As with any treatment, there are potential side effects associated with iron infusion. Possible side effects include swelling of the legs or arms, dizziness, joint pain, back pain, cough, headache, constipation, diarrhea, an odd taste in your mouth, vomiting, nausea or muscle cramps. It is also possible to notice redness, swelling or pain by the injection site. While these side effects are normal, if they continue or become worse, you should talk to your doctor. It is also possible to notice fainting or severe dizziness during the actual IV iron infusion, which can be improved by lowering the dose or the rate of the infusion.

Precautions for Iron Infusion

It is important for your doctor to check your condition regularly when you receive iron infusion. Here are the things your doctor may pay attention to.

1. Interactions

Unless it cannot be avoided, you should not have an iron infusion when taking certain medications or foods as they may increase the risk of specific side effects. These include zinc, mycophenolic acid, minocycline, eltrombopag, and foods with phytic acid (such as grains, nuts, seeds, and beans). If you need to continue your medication while having the infusion, your doctor may adjust the dosage or frequency of your medication or provide special instructions about consuming alcohol, tobacco or certain foods.

2. Medical Problems

Certain medical conditions can also affect having an iron infusion. Therefore you should always inform your doctor of other medical issues you have. This is especially important with low blood pressure (hypotension) and iron overload. You should not use IV iron with iron overload and must use caution with hypotension as it can worsen the condition.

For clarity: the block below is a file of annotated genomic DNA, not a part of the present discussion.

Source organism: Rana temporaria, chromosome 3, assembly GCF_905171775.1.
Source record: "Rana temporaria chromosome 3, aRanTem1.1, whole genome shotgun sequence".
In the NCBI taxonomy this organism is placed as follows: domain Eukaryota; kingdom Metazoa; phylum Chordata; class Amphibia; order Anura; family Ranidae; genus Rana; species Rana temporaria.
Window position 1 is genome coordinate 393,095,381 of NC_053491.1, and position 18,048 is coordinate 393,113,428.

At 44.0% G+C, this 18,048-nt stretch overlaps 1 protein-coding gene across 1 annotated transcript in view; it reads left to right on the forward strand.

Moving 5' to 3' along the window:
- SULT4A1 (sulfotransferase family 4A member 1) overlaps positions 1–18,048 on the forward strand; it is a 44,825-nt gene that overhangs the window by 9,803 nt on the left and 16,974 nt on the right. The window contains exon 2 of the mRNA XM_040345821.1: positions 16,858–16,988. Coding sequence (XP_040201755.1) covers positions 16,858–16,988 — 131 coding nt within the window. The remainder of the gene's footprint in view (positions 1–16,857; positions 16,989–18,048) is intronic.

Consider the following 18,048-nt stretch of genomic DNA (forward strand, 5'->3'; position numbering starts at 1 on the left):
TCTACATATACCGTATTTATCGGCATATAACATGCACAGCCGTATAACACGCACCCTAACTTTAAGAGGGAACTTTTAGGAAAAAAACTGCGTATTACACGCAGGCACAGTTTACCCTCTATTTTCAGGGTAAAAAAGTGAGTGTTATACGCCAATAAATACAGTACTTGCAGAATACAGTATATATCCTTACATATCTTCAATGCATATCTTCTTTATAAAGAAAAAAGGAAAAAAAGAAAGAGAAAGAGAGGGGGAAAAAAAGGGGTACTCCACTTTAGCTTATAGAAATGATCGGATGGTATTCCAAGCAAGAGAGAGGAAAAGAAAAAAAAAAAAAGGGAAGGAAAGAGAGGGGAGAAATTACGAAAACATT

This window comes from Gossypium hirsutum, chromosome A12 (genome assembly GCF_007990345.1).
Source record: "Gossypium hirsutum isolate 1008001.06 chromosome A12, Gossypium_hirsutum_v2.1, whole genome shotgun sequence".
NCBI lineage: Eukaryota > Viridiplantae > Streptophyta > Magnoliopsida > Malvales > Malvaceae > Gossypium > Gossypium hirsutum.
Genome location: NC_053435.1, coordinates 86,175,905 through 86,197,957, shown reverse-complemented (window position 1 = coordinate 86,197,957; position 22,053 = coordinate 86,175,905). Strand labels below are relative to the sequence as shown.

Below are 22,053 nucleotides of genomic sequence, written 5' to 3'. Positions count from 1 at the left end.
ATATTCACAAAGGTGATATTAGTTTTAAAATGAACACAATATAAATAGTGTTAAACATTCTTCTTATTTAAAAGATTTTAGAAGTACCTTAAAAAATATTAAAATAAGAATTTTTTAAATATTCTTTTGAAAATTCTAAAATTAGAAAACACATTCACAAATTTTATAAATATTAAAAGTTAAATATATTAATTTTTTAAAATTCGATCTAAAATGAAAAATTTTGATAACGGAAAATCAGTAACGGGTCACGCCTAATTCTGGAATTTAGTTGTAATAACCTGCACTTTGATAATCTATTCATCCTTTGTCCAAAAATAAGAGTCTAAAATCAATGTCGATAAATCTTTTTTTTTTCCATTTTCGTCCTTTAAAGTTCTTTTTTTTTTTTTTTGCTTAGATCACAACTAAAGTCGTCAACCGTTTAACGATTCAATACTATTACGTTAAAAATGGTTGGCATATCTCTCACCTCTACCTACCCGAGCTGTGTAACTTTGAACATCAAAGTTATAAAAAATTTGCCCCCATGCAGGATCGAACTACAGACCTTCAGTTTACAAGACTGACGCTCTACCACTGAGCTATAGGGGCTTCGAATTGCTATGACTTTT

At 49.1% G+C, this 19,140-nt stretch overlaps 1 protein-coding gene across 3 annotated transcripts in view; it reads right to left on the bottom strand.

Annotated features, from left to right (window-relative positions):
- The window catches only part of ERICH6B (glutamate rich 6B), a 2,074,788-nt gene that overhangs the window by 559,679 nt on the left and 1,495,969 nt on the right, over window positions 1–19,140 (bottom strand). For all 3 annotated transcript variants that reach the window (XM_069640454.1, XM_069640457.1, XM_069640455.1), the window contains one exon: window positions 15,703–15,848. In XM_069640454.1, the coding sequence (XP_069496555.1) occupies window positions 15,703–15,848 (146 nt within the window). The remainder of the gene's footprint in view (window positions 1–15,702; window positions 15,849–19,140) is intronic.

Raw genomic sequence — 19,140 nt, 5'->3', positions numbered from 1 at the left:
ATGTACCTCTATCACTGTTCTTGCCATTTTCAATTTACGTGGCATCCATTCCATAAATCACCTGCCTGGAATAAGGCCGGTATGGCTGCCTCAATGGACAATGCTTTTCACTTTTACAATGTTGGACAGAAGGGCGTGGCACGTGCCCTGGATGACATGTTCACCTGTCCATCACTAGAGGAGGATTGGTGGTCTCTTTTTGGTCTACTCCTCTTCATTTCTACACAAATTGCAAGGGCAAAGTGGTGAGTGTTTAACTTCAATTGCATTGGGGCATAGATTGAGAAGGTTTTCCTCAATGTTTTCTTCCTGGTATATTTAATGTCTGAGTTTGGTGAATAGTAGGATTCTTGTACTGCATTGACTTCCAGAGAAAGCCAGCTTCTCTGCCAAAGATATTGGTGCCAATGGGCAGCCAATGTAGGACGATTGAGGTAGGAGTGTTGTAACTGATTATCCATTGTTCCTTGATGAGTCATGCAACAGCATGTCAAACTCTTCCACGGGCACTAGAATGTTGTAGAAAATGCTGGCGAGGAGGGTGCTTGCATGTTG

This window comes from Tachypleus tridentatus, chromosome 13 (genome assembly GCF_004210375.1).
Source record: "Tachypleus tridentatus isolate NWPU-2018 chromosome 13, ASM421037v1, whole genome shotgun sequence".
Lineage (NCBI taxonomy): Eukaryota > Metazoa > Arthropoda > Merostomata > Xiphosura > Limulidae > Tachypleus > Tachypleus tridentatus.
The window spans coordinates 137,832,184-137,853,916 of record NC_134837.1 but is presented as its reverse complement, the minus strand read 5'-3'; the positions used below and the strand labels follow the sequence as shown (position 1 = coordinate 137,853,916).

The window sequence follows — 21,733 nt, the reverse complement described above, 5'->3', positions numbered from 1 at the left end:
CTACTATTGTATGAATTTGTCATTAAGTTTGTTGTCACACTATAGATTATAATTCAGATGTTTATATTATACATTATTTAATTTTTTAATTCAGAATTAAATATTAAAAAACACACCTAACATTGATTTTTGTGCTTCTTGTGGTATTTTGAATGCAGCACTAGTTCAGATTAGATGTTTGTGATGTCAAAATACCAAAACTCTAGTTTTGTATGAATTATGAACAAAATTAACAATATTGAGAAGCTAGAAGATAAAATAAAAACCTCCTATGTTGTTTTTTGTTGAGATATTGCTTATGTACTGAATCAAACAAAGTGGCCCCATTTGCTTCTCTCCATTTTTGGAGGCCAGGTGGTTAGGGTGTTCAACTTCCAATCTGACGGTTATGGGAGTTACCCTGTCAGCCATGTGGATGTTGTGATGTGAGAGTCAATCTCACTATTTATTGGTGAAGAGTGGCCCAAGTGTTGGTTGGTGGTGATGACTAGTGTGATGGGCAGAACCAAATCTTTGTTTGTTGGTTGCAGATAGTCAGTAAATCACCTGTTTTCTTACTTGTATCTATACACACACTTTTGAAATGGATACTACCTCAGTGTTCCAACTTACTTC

3. Blood Pressure

Your doctor may regularly check your blood pressure or ask you to do so at home to ensure there aren’t any unwanted side effects. Anytime you notice abnormal blood pressure levels, you should immediately contact your doctor.

4. Allergic Reactions

It is possible for an iron infusion to lead to an allergic reaction, including anaphylaxis which may be life-threatening and must have immediate medical care. You should contact your doctor immediately if you notice chest pain, trouble breathing, itching, rash or swelling of your throat, tongue and face.

5. Other Symptoms

You may notice fainting, lightheadedness or dizziness as well, particularly when you suddenly get up after sitting or lying down. It is more likely to notice these symptoms when you first start IV iron infusion or when your dosage is increased.

Other Ways to Treat Anemia

1. Diet

You can also treat anemia by adding the following iron-rich foods to your diet:

Meat: Lamb, pork, or beef, particularly liver and other organ meats

Poultry: Duck, turkey, and chicken, particularly liver or dark meat

Fish: Particularly anchovies, sardines, or shellfish

Leafy greens in the cabbage family: Collard greens, turnip greens, kale, broccoli

Legumes: Black-eyed peas, pinto beans, peas, and lima beans

Cereals, rice, grains, or pastas

2. Iron Pills

It is also possible to treat anemia with oral iron supplements. Sometimes, you may need ESAs (erythropoietin-stimulating agents) which your doctor will give you in the form of a shot. The majority of people with an iron deficiency get 150 to 200 mg of elemental iron each day, so talk to your doctor about your recommended amount. Some doctors will also suggest taking 250 mg vitamin C with your iron tablets as vitamin C improves iron absorption.